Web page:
Thus, the pope is "extremely upset that some portions of his speech were able to sound offensive to the
sensibilities of Muslim believers and have been interpreted in a way that does not at all correspond to his intentions," Bertone said in a statement.
The words, in a speech Benedict gave to university professors earlier in the week during a pilgrimage to his homeland, angered many in the Islamic world and raised doubts over whether a planned trip to predominantly Muslim Turkey in late November would go ahead.
Leaders across the Muslim world in the last few days have demanded the pope apologize for his remarks on Islam and jihad, or holy war, despite earlier Vatican's assurances that he meant only to emphasize the incompatibility between faith and war.
Benedict cited in a recent speech an obscure Medieval text that characterizes some of the teachings of Islam's founder as "evil and inhuman" - comments some experts took as a signal that the Vatican was staking a more demanding stance for its dealings with the Muslim world. When giving the speech, the pope stressed that he was quoting words of a Byzantine emperor and did not comment directly on the
"evil and inhuman" assessment.
Cardinal Bertone, referring to the emperor's assessment, said that "the Holy Father absolutely didn't intend nor intends to make it his own (assessment) but has only used it as an occasion to offer, in an academic setting and, as can be seen from a complete and careful reading of the (pope's) text, some reflections on the subject of the relationship between religion and violence in general and to conclude with a clear and radical refusal of religious motivation for violence, from whatever side it comes from."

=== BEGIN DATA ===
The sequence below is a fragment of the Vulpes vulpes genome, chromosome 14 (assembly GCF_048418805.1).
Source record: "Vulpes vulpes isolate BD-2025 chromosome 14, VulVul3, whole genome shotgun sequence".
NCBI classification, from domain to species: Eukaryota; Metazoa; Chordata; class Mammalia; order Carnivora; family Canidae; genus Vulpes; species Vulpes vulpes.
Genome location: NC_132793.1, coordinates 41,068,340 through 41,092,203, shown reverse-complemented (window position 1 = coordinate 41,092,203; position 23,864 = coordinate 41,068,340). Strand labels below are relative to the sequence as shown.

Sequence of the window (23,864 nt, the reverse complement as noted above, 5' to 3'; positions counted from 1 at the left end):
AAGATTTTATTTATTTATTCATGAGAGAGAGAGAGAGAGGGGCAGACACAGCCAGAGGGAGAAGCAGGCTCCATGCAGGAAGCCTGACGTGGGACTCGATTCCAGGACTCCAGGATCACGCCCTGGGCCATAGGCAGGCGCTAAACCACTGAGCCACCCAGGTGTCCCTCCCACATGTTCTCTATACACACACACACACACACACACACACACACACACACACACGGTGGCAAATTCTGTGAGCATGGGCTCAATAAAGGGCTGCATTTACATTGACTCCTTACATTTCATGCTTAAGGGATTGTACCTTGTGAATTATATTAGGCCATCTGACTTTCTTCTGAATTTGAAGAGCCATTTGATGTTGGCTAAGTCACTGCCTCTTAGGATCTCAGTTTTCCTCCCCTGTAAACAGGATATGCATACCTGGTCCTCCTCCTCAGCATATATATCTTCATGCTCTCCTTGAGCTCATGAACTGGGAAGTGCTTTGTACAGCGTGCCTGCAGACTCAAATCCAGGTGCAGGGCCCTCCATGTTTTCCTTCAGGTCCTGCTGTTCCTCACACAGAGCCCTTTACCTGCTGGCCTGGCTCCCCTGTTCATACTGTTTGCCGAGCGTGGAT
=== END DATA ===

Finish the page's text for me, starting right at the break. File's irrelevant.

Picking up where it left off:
Two West Bank churches were hit by firebombs early Saturday, and a group claiming responsibility said it was protesting what many Muslims view as disparaging remarks about Islam by the Pope.
Relations between Palestinian Muslims and Christians are generally peaceful, and the attacks on an Anglican and a Greek Orthodox church in the West Bank city of Nablus sparked concern about sudden tensions. Clergy played down the attacks as isolated incidents, but said they'd worry if more Christian sites are targeted.
On Friday, two small explosions went off near a Greek Orthodox church in Gaza, causing minor damage. "It is easy to worry," Father Yousef Saada, a Roman Catholic priest in Nablus, said Saturday. "The atmosphere is charged already, and the wise should not accept such acts."
Ayman Daraghmeh, a legislator from the ruling Islamic Hamas group, denounced the attacks, and urged
Palestinian police to do more to protect Christian sites. The firebombs left black scorch marks on the walls and windows of the two Nablus churches. At least five firebombs hit the Anglican church.
In a phone call to The Associated Press, a group calling itself the "Lions of Monotheism" claimed responsibility. The caller said the attacks were carried out to protest the pope's remarks about Islam. During a speech earlier this week, Benedict had cited an obscure Medieval text that characterizes some of the teachings of Islam's founder as "evil and inhuman." The pope, spiritual leader of more than one billion Roman Catholics, did not explicitly agree with or repudiate the text.
On Friday, about 2,000 Palestinians protested against the pope, accusing him of leading a new Crusade against the Muslim world. Palestinian Prime Minister Ismail Haniyeh of Hamas said the pope offended Muslims everywhere.
Bishop Riah Abo El-Assal, the top Anglican clergyman in the Holy Land, said Saturday he expected his Muslim colleagues would swiftly denounce the attacks on the churches.
Abo El-Assal brushed aside the attacks as "childish acts" And said he was not increasing security at the Anglican churches in the area. In Nablus, merchant Khaled Ramadan, 31, wearing traditional Islamic garb, said the pope's comments were unforgivable, but that Palestinians must not fight among themselves.
"We are one people and violent reactions like these should not happen here," he said.